Premium Urethane Balls Minus The Price
How many golfers would tee up a brand new 3-piece urethane ball on an island par-3?
In a scenario every experienced golfer knows well, Bill McCormick constantly found himself reaching for the worst ball in the bag when encountering a worrying water hazard that came into play. He loved playing with quality golf balls, but his heart and pocket would ache when he chunked a high-end ball into the drink.
So what if there was a premium golf ball that golfers can afford to play and lose?
That question prompted the birth of Sugar Golf out of Austin, Texas, one of a number of companies engaged in the burgeoning direct-to-consumer golf ball business. McCormick said he saw no reason why high-quality, premium golf balls should cost so much that golfers would fear losing them to a watery grave.
If you’ve never heard of them, it’s because Sugar Golf has stripped out all the usual marketing fluff that creates consumer awareness. There are no tour player sponsorships, overzealous branding, or even the traditional packaging for golf balls.
McCormick said Sugar has kept its costs down by limiting advertising and avoiding the expensive sponsorship tie-ins.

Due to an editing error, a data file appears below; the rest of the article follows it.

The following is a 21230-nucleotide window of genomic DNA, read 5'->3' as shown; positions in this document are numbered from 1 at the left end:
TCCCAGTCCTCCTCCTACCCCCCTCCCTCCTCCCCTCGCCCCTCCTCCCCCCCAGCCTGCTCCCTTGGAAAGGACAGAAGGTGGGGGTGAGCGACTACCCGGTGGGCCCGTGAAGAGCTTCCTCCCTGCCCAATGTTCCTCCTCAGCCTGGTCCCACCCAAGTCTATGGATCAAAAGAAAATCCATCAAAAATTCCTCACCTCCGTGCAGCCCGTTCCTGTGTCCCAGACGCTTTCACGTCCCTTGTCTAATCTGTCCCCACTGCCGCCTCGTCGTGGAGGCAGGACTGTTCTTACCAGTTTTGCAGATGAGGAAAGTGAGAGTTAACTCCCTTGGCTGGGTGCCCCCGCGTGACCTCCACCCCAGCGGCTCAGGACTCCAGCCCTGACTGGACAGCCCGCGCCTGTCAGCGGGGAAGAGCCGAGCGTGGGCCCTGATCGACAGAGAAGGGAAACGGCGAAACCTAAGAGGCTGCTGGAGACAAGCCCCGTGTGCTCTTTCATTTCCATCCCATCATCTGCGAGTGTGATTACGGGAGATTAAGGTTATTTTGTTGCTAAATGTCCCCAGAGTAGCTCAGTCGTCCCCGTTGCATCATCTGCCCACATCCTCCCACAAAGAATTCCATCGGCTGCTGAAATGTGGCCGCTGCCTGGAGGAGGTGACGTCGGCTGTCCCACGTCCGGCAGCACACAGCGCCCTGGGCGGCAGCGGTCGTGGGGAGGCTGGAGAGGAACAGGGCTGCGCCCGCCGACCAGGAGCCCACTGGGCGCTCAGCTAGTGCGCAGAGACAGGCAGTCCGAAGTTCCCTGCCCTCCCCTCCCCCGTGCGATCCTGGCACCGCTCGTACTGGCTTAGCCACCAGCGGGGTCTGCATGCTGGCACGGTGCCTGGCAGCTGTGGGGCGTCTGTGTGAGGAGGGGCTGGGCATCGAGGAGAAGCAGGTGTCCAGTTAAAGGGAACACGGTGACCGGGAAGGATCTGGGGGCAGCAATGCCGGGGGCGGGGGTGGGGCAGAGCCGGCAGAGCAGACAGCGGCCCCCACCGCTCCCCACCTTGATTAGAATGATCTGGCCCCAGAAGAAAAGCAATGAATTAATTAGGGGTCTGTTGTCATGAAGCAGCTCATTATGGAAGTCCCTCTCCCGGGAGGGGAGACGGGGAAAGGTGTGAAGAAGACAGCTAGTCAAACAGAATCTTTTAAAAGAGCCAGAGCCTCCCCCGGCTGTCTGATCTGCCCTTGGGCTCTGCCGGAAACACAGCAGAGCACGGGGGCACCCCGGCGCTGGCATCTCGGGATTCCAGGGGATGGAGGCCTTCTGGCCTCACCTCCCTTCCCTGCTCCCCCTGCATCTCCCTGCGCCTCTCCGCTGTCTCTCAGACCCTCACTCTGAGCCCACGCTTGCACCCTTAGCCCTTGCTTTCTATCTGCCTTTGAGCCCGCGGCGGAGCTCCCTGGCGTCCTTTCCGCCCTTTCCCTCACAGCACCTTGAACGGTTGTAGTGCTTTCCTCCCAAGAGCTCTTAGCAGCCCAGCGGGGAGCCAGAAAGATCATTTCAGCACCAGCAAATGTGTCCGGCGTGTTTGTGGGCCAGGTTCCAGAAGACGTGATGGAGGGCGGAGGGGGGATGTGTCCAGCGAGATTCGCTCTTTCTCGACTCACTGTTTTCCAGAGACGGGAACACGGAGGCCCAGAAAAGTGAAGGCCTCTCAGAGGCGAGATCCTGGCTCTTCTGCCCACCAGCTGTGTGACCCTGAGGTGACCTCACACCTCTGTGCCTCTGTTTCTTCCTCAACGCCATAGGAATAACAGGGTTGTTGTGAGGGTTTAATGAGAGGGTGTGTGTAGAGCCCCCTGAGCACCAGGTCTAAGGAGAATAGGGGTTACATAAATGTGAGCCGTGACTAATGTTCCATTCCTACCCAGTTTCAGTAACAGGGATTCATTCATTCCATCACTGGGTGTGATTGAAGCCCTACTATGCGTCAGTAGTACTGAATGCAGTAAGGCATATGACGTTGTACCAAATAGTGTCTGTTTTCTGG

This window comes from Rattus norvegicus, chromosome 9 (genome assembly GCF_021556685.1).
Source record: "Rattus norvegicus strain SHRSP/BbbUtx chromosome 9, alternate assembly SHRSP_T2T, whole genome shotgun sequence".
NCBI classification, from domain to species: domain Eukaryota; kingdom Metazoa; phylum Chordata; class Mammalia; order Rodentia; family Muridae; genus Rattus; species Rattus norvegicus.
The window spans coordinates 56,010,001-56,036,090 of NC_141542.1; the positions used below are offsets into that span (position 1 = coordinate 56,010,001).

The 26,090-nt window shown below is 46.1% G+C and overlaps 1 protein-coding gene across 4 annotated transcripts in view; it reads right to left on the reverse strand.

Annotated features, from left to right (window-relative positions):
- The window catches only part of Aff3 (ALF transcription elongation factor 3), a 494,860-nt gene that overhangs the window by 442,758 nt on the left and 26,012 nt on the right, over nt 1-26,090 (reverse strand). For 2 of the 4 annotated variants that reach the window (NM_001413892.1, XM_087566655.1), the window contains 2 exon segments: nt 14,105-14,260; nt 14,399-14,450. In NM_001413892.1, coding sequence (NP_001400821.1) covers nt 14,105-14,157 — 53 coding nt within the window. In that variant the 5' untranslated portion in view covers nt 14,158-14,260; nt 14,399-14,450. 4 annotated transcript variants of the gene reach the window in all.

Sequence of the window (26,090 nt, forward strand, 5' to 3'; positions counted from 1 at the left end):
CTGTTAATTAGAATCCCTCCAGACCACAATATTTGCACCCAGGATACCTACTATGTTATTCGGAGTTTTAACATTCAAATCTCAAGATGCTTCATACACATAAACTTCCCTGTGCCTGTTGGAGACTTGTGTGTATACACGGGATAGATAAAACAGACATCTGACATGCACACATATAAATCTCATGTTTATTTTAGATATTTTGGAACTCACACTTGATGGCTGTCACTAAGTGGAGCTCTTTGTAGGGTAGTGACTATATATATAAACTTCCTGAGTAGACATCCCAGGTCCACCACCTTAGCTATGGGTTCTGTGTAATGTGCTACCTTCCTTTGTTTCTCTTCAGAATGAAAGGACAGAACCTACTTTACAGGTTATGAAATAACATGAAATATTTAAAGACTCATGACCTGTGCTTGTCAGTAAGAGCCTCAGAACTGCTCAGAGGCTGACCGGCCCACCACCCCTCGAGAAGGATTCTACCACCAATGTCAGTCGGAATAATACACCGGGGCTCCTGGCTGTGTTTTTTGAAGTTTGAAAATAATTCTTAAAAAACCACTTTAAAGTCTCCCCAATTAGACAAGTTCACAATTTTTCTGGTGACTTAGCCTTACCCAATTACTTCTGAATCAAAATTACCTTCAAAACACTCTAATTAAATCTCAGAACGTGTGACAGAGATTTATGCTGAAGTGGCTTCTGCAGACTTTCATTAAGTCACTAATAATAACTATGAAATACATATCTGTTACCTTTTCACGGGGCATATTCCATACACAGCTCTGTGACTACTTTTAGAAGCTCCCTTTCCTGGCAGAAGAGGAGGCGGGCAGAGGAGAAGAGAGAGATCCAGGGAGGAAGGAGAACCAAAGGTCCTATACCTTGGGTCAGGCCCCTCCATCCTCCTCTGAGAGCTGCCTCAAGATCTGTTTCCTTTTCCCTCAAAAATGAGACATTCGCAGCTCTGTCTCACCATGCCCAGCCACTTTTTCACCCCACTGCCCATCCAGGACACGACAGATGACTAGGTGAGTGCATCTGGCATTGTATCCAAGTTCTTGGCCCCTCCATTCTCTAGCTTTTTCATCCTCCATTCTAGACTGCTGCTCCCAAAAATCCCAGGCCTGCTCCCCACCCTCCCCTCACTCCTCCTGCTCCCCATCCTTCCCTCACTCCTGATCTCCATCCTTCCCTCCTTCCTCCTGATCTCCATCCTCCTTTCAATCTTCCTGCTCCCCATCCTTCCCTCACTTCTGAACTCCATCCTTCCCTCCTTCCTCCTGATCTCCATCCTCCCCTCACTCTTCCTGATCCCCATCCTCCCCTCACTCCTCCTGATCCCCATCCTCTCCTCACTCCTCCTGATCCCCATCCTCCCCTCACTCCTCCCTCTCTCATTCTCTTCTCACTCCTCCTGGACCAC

“We liked playing with three-piece urethane balls, but didn’t like how much they cost,” he said. “We wanted really consistent quality premium balls and didn’t care as much about the packaging they arrived in.”
“Our big thing is to get the golf ball in somebody’s hands because we believe the moment somebody plays our ball, they’ll know the value. We’ve run some advertisements on social media to try and get our name out there, but most of it has been word of mouth. Our growth so far has been almost 100 percent organic.”
The company makes just one product, a three-piece urethane ball designed to compete with the big-name premium balls; soft enough to provide good feel around the greens and good spin but doesn’t sacrifice distance.
“Ultimately the ball we produced was the one that we knew we’d play ourselves. We provide a premium product that simply does its job and does it well,” added McCormick.
The Sugar Golf ball features a soft and resilient core, a fast mantle to boost speed off the clubface, consistent spin and control, and a low-drag, aerodynamic, seamless dimple design.
Believing that their ball is better than the best golf balls on the market, they’ve put up the results of robot testing on their website to validate their claims, showing that Sugar golf balls play longer for both high and low swing speed players on driver and iron shots, all while maintaining comparable launch angle, smash factor, and lower spin on the driver and irons.
A plain white cube of 27 Sugar Golf balls costs US$99 plus US$10 freight. McCormick said, “We sell a premium product at the best price. The concept is bringing the most value to the game.”
For more information or to place an order go to www.sugargolf.com.au.